- The Washington Times - Wednesday, November 9, 2005

Virginia Republicans kept their firm control of the House of Delegates, despite losing a couple of seats in yesterday’s elections.

All 100 House seats were at stake, and Republicans had won at least 57 seats, Democrats 39 and independents two.

Two incumbents — Richard H. Black, Loudoun County Republican, and W.B. Keister, Pulaski Democrat — lost their re-election bids. Democrat David E. Poisson of Sterling defeated Mr. Black, and Republican Anne B. Crockett-Stark of Wytheville bested Mr. Keister.

Democratic victories in the House were anticipated to serve as a referendum on Gov. Mark Warner, who had snagged approval ratings of more than 70 percent in statewide polls, and last year’s $1.38 billion tax increase he championed — the largest in Virginia history.

Small battles over immigration, transportation, education and taxes resulted in several closely watched races that left voters with stark contrasts between Democratic and Republican challengers.

One of the most surprising Democratic victories of the night was that of Mr. Poisson, a transportation candidate bankrolled by Mr. Warner, in Loudoun County’s 32nd District.

Mr. Poisson received 11,902 votes and Mr. Black 10,496, with 20 of 20 precincts reporting, according to the Associated Press.

In Fairfax County’s 42nd District, Republican Delegate David. B. Albo, 43, defeated first-time candidate Gregory A. Werkheiser, a Democrat, by about 800 votes in a race that topped $875,000 in fundraising.

Mr. Albo won 9,589 votes and Mr. Werkheiser 8,832, with 15 of 15 precincts reporting.

Mr. Werkheiser, a lawyer in the District and former speechwriter for Mr. Warner, criticized Mr. Albo’s opposition to Mr. Warner’s tax increase. He also criticized Mr. Albo’s vow to bar illegal aliens from universities, voting booths and day-labor centers.

Meanwhile, Republican Chris S. Craddock, a 27-year-old youth minister, lost to Democrat C. Chuck Caputo in the contest for Republican Delegate Gary A. Reese’s 67th District seat in Fairfax.

Mr. Reese, who lost to Mr. Craddock in the June primary, backed Mr. Caputo.

Mr. Caputo received 10,636 votes and Mr. Craddock 7,787, with 18 of 18 precincts reporting.

Mr. Caputo vowed to extend Metrorail through the state and provide funding to help police combat gangs and drugs, while Mr. Craddock pledged to uphold lower taxes, less traffic, better education and “traditional moral values.”

In Prince William County’s 52nd District, $1 million race, freshman incumbent Jeffrey M. Frederick, 30, a Republican, was locked in a race with Democratic challenger and county Supervisor Hilda M. Barg, 72.

Mr. Frederick garnered 7,182 votes and Miss Barg 6,842, with 15 of 16 precincts reporting.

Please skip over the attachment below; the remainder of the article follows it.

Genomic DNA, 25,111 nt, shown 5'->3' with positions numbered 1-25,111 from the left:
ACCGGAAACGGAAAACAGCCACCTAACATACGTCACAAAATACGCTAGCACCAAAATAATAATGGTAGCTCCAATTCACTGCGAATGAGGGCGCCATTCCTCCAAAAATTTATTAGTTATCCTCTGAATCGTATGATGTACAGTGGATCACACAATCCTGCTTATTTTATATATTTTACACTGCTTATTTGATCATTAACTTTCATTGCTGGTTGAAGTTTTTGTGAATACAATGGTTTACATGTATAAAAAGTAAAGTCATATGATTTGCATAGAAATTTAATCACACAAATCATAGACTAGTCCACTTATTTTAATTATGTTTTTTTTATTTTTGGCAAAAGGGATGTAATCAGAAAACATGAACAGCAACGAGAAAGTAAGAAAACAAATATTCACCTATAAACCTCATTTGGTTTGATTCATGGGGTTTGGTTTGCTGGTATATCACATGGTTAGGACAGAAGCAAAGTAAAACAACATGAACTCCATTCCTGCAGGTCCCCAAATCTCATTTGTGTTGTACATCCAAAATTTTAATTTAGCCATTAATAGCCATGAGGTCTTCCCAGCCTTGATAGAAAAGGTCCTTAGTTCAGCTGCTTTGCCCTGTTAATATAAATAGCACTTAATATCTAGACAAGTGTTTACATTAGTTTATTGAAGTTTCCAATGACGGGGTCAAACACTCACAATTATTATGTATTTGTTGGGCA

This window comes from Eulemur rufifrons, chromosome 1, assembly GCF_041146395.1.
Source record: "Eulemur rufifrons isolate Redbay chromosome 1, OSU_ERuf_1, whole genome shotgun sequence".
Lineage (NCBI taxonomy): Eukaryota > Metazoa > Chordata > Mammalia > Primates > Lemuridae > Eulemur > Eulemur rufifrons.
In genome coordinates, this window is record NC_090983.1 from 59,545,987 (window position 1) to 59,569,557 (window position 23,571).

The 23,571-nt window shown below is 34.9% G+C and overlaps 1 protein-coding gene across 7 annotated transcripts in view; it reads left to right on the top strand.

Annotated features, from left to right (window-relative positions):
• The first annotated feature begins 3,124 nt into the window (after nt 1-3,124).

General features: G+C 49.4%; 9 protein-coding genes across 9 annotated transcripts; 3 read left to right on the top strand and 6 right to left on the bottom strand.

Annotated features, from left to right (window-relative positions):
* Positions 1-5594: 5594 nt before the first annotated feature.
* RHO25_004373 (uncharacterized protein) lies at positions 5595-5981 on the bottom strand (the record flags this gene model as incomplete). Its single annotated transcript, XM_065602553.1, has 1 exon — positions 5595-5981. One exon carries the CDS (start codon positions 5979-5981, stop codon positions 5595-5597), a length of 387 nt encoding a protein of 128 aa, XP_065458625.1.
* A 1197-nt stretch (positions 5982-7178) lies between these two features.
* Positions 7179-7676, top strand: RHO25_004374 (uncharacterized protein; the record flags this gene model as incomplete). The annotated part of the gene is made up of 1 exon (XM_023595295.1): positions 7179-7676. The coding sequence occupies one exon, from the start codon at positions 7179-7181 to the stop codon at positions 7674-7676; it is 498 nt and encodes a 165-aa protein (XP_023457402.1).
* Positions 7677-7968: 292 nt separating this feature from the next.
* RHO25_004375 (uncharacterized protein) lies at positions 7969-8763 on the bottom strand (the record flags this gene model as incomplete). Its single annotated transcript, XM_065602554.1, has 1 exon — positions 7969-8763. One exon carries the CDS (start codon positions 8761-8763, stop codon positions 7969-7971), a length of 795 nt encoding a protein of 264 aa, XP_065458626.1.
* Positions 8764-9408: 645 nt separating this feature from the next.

Mr. Frederick, who unsuccessfully urged Mr. Warner to call a state of emergency against illegal aliens this past summer and voiced disapproval of the tax increase, aligned himself with Mr. Albo and failed Republican gubernatorial candidate Jerry W. Kilgore, supporting their calls for crackdowns on illegal immigration and transportation initiatives.

Fairfax County Democrats Dave W. Marsden, District 41, and Vivien E. Watts, District 39 incumbent, celebrated landslide victories over their Republican challengers by upward of 4,000 votes.

Mr. Marsden won 12,194 votes and Republican Michael J. Golden 8,312, with 15 of 15 precincts reporting in the contest to replace retiring Delegate James H. Dillard II.

Mr. Dillard, a Republican who supported the tax increase, endorsed Mr. Marsden, his former assistant, calling Mr. Golden’s pledge to roll back last year’s tax increase “too extreme.” Mr. Marsden said he will home in on crowded roads and universities.

Mrs. Watts received 11,433 votes, while political newcomer and Egyptian immigrant Michael J. Meunier, a Republican, got 6,590 votes, with 21 of 21 precincts reporting.

Mrs. Watts favors pro-choice legislation and federal immigration enforcement, while Mr. Meunier, 30, campaigned for tax relief for homeowners and he supports the immigration and transportation plans of Mr. Albo and Mr. Kilgore.

House Democratic leader Franklin P. Hall and Democratic Caucus Chairman Brian J. Moran issued a joint statement, saying they looked forward to working with Mr. Kaine.

“Our victories in districts drawn by Republicans for Republicans prove that you can gerrymander people into Republican districts, but you can’t force them to think like Republicans,” they said. “Our message of continuing the progress of the Warner administration by prioritizing our schools, roads, and public safety over simplistic sound-bite politics truly resonated with the voters of Virginia.”

House candidates spent a cumulative total of about $19.9 million this year on their campaigns, about $5 million more than the amount spent in 2001, according to the Virginia Public Access Project.

Christina Bellantoni in Richmond contributed to this article, which is based in part on wire service reports.

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